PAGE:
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As we get ready for Netroots Nation 2014, we’re taking a closer look at some of the convention’s most exciting training sessions. We’re interviewing the trainers and taking you inside some of online activism’s most popular and elusive topics.
Today we’re interviewing Julie Fisher-Rowe of The Opportunity Agenda, who’ll be leading Vision, values, voice: Building powerful messages to win with Alan Jenkins.
NN14 Training Session
Vision, values, voice: Building powerful messages to win
If you’ve read anything on political messaging lately, you know you’re supposed to be talking about values and perfecting the art of storytelling. But what does that mean? This workshop provides concrete structures for building powerful and resilient values-based messages that will take on tough issues and cut through the communications clutter. Based on communications theory and research and the experience of advocates and activists around the country, our values-based approach will help communicators think through their messaging strategy, segment audiences and identify concise, effective language to move your issue forward.
Q: Tell us about yourself and your experience with storytelling.
A: I’ve been working in social justice storytelling and messaging for 15 years, working in issues such as human rights, health, immigration, racial justice, and criminal justice. For the past eight years, I’ve worked at The Opportunity Agenda to help advocates think through their messaging strategies using public opinion and media research, communications principles, framing theories, and their peers’ and their own experience.
Q: In your opinion, why is values-based storytelling important?
A: In the political and advocacy realm, the goal of storytelling is persuasion – moving strategic audiences toward the mindsets and positions we need to get the policies we know will make a difference in people’s lives. Given that goal, it’s important to understand that research and experience show that people are not persuaded by facts-based arguments alone, which is a common messaging strategy among progressives. Facts and statistics are important, but they are not sufficient.
People will often disregard, argue with, or simply discard any facts that don’t fit with their existing thinking about an issue. Instead, we need to connect to audiences first through shared values. These are the core principles and ideals that we share with our audiences, and that guide all of our thinking, and more importantly, our feelings, about social issues. By connecting at this level, we can give audiences a comfortable, or at least familiar, place to start their thinking. We can also jar them out of some of predictable and problematic ways they may currently view the issue.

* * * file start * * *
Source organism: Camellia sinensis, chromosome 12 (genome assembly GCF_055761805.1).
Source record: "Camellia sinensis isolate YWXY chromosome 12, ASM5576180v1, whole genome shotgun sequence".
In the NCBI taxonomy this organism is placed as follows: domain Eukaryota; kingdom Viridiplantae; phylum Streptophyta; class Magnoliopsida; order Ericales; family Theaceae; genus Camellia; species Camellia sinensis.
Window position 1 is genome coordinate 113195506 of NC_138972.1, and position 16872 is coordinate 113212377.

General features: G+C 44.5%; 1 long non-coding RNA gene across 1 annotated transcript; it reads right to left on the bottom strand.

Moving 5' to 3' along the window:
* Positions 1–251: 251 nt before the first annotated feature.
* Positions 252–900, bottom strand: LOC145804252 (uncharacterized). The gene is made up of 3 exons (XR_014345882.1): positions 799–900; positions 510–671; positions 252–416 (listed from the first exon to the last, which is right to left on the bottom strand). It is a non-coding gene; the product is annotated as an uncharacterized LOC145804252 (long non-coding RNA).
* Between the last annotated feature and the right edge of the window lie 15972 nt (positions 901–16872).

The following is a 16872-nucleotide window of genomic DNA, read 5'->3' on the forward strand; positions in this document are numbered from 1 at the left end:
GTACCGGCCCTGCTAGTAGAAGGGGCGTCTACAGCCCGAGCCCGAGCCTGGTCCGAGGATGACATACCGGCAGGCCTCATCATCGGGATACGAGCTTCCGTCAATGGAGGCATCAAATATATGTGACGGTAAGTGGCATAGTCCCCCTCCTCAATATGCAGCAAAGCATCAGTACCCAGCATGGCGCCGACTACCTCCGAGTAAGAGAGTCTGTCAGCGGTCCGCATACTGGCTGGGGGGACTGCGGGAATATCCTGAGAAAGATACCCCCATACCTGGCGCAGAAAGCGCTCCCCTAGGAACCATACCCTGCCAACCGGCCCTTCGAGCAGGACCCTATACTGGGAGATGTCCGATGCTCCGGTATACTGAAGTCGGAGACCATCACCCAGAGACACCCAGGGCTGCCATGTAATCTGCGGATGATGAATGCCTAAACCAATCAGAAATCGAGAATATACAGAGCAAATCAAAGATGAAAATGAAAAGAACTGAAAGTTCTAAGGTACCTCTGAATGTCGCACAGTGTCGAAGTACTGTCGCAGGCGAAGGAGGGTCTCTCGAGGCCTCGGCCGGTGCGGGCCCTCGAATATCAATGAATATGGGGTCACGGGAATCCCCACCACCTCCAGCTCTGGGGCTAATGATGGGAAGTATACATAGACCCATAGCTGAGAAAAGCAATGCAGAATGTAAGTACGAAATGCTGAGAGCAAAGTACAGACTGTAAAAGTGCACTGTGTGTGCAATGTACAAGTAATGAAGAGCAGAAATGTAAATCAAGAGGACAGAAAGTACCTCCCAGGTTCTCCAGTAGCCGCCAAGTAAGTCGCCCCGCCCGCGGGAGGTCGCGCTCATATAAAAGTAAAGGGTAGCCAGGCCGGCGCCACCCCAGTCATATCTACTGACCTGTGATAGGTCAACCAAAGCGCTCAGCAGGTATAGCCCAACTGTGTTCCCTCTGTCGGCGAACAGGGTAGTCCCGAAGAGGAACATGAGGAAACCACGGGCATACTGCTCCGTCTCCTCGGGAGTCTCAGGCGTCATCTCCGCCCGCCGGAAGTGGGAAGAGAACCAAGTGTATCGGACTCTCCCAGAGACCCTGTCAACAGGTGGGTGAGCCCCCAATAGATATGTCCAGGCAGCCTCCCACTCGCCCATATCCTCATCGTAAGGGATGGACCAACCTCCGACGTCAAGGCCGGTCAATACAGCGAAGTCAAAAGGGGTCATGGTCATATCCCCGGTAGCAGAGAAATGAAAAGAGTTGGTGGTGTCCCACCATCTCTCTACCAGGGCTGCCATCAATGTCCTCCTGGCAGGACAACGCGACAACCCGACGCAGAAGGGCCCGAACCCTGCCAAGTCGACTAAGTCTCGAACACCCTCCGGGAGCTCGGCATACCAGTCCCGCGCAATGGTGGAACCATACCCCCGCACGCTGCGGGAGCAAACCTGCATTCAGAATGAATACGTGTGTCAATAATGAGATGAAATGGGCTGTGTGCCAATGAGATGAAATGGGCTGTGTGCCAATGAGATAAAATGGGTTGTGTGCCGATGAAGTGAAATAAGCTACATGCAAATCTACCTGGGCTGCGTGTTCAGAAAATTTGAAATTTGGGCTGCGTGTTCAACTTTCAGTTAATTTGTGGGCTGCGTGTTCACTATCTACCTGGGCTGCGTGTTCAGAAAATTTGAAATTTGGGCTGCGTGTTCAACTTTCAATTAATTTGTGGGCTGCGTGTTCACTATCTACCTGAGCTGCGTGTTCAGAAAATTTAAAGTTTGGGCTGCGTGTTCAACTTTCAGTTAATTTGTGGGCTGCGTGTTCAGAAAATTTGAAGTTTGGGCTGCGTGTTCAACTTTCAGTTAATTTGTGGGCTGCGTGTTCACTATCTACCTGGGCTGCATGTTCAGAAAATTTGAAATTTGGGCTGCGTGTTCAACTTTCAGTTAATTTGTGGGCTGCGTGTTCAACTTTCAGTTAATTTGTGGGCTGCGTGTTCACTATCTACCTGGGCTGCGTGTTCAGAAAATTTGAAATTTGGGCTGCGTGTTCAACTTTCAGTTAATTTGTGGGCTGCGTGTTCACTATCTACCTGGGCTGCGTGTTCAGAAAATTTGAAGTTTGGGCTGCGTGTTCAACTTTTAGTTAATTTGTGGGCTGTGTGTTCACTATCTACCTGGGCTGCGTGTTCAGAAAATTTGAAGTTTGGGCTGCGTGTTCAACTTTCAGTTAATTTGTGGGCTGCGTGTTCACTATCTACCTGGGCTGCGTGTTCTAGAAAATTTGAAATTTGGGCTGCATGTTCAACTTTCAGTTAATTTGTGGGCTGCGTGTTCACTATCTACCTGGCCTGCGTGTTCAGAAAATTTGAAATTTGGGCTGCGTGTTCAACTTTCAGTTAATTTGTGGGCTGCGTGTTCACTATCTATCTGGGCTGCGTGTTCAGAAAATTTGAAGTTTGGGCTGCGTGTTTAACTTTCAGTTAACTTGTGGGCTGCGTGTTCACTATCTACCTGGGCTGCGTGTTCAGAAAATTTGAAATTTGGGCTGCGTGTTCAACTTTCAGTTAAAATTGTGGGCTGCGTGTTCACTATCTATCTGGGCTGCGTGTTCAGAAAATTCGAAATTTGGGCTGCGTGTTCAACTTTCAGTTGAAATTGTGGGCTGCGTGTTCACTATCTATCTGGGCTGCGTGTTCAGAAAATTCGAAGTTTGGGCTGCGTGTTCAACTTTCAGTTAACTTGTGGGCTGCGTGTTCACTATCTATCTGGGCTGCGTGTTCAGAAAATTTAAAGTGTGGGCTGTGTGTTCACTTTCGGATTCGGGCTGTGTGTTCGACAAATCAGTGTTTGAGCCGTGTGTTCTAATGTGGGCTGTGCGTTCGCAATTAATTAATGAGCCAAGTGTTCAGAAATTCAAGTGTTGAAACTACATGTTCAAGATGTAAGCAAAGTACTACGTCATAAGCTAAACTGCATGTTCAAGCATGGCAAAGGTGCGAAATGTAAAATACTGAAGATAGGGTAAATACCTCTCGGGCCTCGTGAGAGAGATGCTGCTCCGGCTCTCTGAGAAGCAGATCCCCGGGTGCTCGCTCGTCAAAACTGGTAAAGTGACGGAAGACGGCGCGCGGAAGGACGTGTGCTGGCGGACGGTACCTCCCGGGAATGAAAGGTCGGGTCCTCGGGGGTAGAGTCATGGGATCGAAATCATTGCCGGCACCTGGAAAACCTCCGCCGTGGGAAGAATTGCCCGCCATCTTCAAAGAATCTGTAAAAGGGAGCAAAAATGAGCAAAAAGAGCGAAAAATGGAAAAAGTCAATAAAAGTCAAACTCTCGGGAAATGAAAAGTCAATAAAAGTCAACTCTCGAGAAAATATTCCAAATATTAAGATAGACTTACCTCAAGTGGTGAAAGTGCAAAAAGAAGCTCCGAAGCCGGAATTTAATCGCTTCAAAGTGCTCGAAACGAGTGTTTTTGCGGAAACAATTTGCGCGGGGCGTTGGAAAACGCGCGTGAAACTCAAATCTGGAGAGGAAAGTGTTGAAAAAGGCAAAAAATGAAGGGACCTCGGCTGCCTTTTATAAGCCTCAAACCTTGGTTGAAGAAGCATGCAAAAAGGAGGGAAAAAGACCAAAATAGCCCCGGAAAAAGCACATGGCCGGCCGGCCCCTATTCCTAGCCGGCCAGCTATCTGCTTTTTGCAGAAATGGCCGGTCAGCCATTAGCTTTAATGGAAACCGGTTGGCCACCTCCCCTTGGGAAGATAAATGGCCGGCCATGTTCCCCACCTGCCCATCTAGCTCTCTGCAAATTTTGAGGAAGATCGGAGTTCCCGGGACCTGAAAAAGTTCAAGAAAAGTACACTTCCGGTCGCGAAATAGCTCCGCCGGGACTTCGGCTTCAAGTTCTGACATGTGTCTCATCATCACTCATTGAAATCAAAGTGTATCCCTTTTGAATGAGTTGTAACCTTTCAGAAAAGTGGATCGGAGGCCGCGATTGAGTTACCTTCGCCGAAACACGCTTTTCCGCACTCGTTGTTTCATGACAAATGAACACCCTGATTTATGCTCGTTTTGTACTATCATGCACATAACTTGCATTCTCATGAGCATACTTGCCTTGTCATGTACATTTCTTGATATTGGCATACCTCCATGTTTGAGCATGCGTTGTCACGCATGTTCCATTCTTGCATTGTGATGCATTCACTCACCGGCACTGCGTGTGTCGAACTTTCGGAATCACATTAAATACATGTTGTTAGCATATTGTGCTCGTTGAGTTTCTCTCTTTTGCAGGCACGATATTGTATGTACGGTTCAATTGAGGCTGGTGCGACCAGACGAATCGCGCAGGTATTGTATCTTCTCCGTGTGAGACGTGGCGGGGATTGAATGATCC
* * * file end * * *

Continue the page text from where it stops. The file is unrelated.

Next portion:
For instance, in the case of immigration, we have observed in various public opinion research projects that many audiences, even those screened to be persuadable or sympathetic, start from a place of ambivalence about undocumented immigrants. On one hand, they are hoping for a solution that would create a roadmap to citizenship, but on the other, they are worried about what they perceive as job shortages among low wage workers or an overwhelming of school systems.
By approaching these audiences through a values framework – talking about community, the idea that we are all in this together, that participation and contribution are better for all of us than division and exclusion — we can get move the conversation further than by throwing a lot of statistics at them about how immigrants don’t take American jobs, or legal arguments about how we must educate everyone here. Priming the audience with values that they share and understand helps to create an atmosphere in which they can better hear, understand, and agree with our position.
Q: What are the two most important things to keep in mind when developing political messaging?
A: 1) Identify, segment, and understand your audiences. This is a critical strategic step that we skip way too often. And 2) understand the current conversation – the values driving it, the underlying narratives, if it helps or hurts your cause, openings to introducing your point, and barriers to moving audiences in your direction.
Q: Why should folks attend your session at Netroots Nation, and how can they connect with you?
A: We offer concrete and clear ideas about how to build social justice messages that are tailored to strategic audiences and that will stand up to both short-term and long-term challenges and tests. You can connect with me, @JulieFisherRowe, and my co-presenter, @Opportunity1 on Twitter.
To attend this training, or one of the 39 others at Netroots Nation 2014 in Detroit, register now.